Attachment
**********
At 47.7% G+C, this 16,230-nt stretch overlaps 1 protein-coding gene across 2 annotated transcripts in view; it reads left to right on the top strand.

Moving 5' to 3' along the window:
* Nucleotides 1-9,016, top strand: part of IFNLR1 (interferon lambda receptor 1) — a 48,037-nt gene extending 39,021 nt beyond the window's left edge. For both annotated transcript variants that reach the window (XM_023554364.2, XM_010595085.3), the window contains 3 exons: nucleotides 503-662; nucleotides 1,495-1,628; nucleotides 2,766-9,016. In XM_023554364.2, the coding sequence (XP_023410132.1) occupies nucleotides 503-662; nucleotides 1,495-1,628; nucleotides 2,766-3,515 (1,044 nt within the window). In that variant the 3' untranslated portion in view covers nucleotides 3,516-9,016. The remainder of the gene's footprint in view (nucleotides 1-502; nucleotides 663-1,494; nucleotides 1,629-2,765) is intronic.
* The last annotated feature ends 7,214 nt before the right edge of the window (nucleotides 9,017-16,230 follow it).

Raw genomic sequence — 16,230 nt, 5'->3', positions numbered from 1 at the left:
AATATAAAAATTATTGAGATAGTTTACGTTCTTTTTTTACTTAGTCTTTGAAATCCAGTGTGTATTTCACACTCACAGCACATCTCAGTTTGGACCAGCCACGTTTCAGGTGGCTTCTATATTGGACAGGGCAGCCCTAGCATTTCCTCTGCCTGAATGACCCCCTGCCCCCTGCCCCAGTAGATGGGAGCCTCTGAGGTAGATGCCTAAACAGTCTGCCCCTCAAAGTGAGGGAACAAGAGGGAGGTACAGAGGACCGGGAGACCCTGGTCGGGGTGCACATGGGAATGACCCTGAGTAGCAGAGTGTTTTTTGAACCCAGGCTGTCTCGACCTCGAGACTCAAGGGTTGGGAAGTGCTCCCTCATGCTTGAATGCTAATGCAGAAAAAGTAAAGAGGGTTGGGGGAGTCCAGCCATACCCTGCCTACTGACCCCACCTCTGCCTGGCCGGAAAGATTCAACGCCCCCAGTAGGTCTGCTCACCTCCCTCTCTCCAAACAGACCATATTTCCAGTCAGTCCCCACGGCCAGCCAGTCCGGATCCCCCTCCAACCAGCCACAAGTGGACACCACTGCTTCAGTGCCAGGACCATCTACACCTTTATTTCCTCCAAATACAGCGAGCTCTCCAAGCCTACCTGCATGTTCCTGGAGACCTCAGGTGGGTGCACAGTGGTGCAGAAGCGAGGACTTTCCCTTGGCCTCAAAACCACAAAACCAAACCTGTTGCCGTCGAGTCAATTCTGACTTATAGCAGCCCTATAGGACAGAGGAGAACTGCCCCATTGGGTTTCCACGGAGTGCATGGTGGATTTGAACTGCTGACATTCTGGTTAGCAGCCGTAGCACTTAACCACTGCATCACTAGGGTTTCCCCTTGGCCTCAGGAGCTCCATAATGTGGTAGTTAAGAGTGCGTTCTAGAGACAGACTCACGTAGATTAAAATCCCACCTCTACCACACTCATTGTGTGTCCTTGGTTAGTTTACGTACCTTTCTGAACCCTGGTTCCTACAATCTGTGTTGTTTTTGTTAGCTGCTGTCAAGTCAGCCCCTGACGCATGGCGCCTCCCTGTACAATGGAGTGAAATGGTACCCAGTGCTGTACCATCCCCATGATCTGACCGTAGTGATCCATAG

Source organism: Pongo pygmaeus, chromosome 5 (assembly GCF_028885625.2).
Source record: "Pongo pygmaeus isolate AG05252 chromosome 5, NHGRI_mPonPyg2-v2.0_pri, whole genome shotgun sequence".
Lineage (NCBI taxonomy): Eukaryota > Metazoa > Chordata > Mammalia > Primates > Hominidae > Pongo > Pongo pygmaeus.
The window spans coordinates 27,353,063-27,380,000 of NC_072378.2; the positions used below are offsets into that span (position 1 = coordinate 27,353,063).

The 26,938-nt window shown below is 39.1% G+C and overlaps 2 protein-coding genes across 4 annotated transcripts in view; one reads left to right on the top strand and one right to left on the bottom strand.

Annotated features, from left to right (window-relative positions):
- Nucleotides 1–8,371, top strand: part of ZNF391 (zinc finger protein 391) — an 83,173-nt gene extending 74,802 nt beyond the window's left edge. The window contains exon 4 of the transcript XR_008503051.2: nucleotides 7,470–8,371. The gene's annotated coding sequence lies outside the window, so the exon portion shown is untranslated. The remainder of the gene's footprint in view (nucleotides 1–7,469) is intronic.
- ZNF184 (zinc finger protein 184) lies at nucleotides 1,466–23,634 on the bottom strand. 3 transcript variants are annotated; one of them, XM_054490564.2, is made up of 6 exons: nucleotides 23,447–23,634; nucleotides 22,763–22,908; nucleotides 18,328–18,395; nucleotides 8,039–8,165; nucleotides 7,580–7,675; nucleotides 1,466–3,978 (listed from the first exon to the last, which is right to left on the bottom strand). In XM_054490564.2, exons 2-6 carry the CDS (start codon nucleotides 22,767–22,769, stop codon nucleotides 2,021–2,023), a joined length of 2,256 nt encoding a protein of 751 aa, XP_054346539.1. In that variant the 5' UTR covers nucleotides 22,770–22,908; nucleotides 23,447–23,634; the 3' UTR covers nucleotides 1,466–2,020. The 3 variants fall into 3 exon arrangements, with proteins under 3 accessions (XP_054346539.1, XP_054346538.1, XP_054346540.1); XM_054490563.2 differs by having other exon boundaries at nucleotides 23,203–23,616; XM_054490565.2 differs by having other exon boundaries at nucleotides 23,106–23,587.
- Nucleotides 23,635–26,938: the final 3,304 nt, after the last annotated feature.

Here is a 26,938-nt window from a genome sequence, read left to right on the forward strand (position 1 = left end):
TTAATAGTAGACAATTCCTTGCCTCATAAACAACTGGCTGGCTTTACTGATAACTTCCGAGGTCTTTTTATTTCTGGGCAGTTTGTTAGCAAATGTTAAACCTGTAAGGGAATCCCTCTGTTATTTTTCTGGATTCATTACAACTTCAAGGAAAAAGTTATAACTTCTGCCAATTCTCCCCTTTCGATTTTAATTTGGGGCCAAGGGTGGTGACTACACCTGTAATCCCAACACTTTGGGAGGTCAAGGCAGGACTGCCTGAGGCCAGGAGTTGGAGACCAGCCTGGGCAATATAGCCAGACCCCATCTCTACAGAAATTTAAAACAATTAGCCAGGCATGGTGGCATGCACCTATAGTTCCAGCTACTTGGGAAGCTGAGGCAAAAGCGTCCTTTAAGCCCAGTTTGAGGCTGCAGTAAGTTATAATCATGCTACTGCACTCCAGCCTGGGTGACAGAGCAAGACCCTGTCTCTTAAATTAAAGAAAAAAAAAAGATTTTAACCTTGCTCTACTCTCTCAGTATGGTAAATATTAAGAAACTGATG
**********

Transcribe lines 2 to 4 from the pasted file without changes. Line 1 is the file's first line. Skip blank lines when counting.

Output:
Moving 5' to 3' along the window:
* Nucleotides 1-9,016, top strand: part of IFNLR1 (interferon lambda receptor 1) — a 48,037-nt gene extending 39,021 nt beyond the window's left edge. For both annotated transcript variants that reach the window (XM_023554364.2, XM_010595085.3), the window contains 3 exons: nucleotides 503-662; nucleotides 1,495-1,628; nucleotides 2,766-9,016. In XM_023554364.2, the coding sequence (XP_023410132.1) occupies nucleotides 503-662; nucleotides 1,495-1,628; nucleotides 2,766-3,515 (1,044 nt within the window). In that variant the 3' untranslated portion in view covers nucleotides 3,516-9,016. The remainder of the gene's footprint in view (nucleotides 1-502; nucleotides 663-1,494; nucleotides 1,629-2,765) is intronic.
* The last annotated feature ends 7,214 nt before the right edge of the window (nucleotides 9,017-16,230 follow it).